Workshop welcomes visitors
Friday, October 26, 2007
By Ryan Holly
missionaries and ministers will make the journey from around the world
to attend the World Mission Workshop on Oklahoma Christian University’s
campus this weekend.
“Some of the most faithful servants of the church are here to
inspire the emerging generation who will soon begin to carry the torch
of God’s mission into the future,” Director for International Programs
John Osborne said.
All keynote sessions take place in Payne Athletic Center. Oklahoma
Christian University students will be guiding visitors to the gym and
are invited to listen to keynote speakers who will share their
Michael Mazzalongo, Yuki Obata, Ben Langford and Gordon Dabbs are this
year’s keynote speakers. All of them are currently serving on the
mission field. The specific themes of their talks are “Every Tribe,
Every Tongue,” “Purchased with Blood,” “A Kingdom of Priests” and
“Around the Throne,” respectively.
“We think it is important that all keynote speakers are currently serving as missionaries,” WMW Director Bob Carpenter said.
The WMW is designed with an international reflection. In addition to
the four keynote sessions, there are 12 focus sessions and over 35
classes offered as part of the workshop. Topics include “The Rock and
the Refugees” and “The Cry of the Muslim World.”
Over 26 “Smorgasbord” Sessions will be held in the conservatory on
Saturday from 4 p.m. to 6 p.m. These sessions offer an intimate view of
mission opportunities and topics including “China Now – A Chance to
Change the World” and “Wishing Well.”
“Ultimately the workshop will reflect the entire world. A large
number of specific countries will be represented by participants as
well as visitors, and all of the regions of the world will receive
attention during the weekend. It is important, though, to recognize
that the U.S. remains an important mission field,” WMW Program and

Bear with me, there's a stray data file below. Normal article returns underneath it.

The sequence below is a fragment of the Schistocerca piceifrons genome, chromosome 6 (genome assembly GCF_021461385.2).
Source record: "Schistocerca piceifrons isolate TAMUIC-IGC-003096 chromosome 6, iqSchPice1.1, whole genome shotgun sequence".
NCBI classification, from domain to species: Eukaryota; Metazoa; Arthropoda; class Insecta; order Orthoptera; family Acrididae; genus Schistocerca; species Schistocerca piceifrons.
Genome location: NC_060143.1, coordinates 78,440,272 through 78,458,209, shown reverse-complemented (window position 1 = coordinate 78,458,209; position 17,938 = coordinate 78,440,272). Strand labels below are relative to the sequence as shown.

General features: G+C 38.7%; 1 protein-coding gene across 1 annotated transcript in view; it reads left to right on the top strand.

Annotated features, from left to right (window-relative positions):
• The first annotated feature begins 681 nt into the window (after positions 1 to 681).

Class Coordinator Curt Niccum said.
The WMW will have some focus on the United States as a mission field.
“There are now more Christians in Africa than our own country, and
India will also surpass us in number within the decade. So, in addition
to international missions, we will have a number of classes devoted to
ministry in American inner cities, campus evangelism, and domestic
church plantings,” Niccum said.
Oklahoma Christian initiated the 60 Days of Prayer campaign on
August 26 in an effort to discover God’s will and power in the WMW.
The campaign ends today.
“There are several focus points for the 60 Days of Prayer. We want
people to be praying for the people who come and for people all over
the world. There are missionaries in different countries that we’re
praying for. We’re asking people to pray for the speakers and classes
and for God’s power to work through them,” WMW Student Committee Member
Amanda Peery said.
Genuine unity is apparent in the hearts of participants.
“I’ve witnessed unity just by the response I’ve seen from students.
There are several students willing to be involved in whatever way they
can,” Perry said. “It is encouraging to see students involved in all
areas of the workshop. That in itself is a good example of unity and is
an answered prayer.”
The WMW theme “Every Tribe, Every Tongue” is an idiom for the world-wide power of the gospel.
“Every Tribe Every Tribe is not just about American Christians going
out but it’s about trying to reflect that there are many Christians
around the world, who are crossing cultural barriers to take the Gospel
of Jesus to the whole world,” Carpenter said.
Mission work is not confined to long-term campaigns. The WMW is an
event that stimulates realizations about what mission work truly is.
Students hope that others will join with them in taking advantage of
this unique opportunity.
“I am hoping that this WMW will encourage people, both students and
professors, that mission work is not limited to a full time, sponsored
by a church, overseas job. Mission work is any Christian, anywhere,
telling people around them about Christ,” Oklahoma Christian senior
Miranda Brazle said.
Oklahoma Christian is estimating that a total of 700 to 800 people
will be on campus to attend the WMW. Carpenter expresses words of
appreciation and encouragement for all participants.
“We appreciate very much that you have made the effort to come and
that you have taken advantage of the offerings at the World Mission
Workshop. I hope that you will be encouraged to consider how God might
be calling you to be a part of His mission in many types of ways. Not
just to be career missionaries. We’ve tried to plan the workshop so
that we can learn about vocational missions, short term missions, and
how we can reach out to every tribe and every tongue who have moved to
this country as immigrants or as refugees,” Carpenter said.